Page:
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charged with aqueous vapor* than others, are thus made specifically lighter, and consequently rise, and when the dew point is high, these upmoving currents do not find their equilibrium until they are sufficiently expanded by the diminished pressure to which they are subjected to re. duce their temperature to the point of forming dew, when a cloud will be. gin to appear.
The reduction of temperature which would thus be produced by the expansion of ascending air, Mr. Espy finds by experiment to be about one degree for every one hundred yards of ascent; and hence, if an upmoving current of air is ever produced in the operations of nature, it is easy to calculate how high it must rise before it begins to condense its vapor into visible cloud. For example: if, in a summer's day, the ther. mometer stands at 80°, and the dew point is 70°, then air must be cooled 10° before it will begin to condense its vapor into cloud. Consequently, if it cools one degree for every one hundred yards that it rises, then when it attains an elevation of ten hundred yards, it will be cooled down to the point of forming dew, when its vapor will begin to condense, and the base of a forming cloud become immediately visible. The bases of all forming clouds in the same neighborhood should therefore be nearly on the same level.
Again : it is known to every chemist that vapor cannot be converted into water, without releasing a large quantity of caloric, known in technical language as the caloric of elasticity, and thus producing a considerable amount of sensible heat. If ice is exposed to heat, caloric combines with it and forms water; if water is exposed to heat, caloric combines with it and forms steam or vapor; and when vapor is converted back to water, this caloric (heat) must necessarily be released; and, according to Mr. Espy, its agency in producing wind, rain, hail, barometric fluctuations, and all the sublime and astonishing phenomena which attend our most violent storms, has hitherto been altogether overlooked. He finds, by calculating according to well known chemical laws, that the caloric of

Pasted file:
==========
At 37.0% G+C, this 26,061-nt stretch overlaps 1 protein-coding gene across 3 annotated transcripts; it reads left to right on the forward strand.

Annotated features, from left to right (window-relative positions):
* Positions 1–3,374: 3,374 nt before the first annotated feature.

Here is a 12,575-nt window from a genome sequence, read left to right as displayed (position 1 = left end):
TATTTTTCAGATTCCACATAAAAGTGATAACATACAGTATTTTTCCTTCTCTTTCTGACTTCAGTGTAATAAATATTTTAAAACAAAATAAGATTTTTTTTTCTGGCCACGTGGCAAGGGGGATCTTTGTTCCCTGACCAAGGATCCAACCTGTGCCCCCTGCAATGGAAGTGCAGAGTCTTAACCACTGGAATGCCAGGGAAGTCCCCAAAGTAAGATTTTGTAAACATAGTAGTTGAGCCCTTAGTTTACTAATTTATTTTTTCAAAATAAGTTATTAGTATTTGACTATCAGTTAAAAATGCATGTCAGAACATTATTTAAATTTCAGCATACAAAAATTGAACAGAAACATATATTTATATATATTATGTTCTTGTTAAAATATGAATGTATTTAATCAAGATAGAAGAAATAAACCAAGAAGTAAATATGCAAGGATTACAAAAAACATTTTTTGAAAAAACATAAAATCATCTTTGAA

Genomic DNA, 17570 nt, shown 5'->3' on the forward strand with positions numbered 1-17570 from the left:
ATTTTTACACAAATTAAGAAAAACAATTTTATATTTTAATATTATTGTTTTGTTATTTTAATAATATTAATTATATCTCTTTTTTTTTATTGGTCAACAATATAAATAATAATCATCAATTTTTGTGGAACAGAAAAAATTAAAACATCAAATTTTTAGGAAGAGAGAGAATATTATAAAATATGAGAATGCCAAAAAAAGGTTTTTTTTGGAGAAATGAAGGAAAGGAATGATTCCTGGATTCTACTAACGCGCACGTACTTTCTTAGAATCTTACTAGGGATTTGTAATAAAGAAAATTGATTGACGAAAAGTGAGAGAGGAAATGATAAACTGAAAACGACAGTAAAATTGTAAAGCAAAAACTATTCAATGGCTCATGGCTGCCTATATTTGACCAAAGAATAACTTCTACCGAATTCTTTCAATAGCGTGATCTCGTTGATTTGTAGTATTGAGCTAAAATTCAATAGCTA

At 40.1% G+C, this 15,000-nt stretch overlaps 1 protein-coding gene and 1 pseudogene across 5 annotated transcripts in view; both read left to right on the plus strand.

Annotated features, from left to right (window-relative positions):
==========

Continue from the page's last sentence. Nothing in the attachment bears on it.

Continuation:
elasticity released during the condensation of vapor while a cloud is forming, will expand the air in the cloud about eight thousand cubic feet for every cubic foot of water formed by the process of condensation.
The expansion of the air in a cloud during the formation of water, is also proved by an instrument which Mr. Espy uses, called a Nephelescope, or cloud examiner. It consists of a glass vessel [b.] communicating with a bent tube [c.) containing mercury, and having a forcing pump [a.] attached to it, by means of which any desirable
quantity of air may be pressed into the receiver 6 or glass vessel [b.] When the instrument is
charged, the pressure on the inner leg of the mercury forces it up in the outer, and by care. fully measuring the difference between the two, a given amount of pressure can be produced. When the air within (which is heated by the pressure) acquires the temperature of the air
* Vapor is five eighthe the specific gravity of air.
without, the stop-cock is turned and the air permitted to escape until the mercury in both legs of the bent tube is on a level, when the stop is again closed.
Now as the stop is closed at the moment the greatest cold is produced by expansion, the mercury in the outer leg will begin to asccnd, and that in the inner leg to descend, and the difference of level at which they settle will indicate the reduction of temperature produced by a given expansion. But what the general reader is chiefly concerned to know in this experiment, is the fact that when moist air is used, and a cloud is formed in the receiver, the mercury in the outer leg of the bent tube is forced up higher than when dry air is used and no moisture is condensed, showing that the caloric of elasticity causes the air to occupy much more space when it is set free than when it is united to water in the form of vapor. *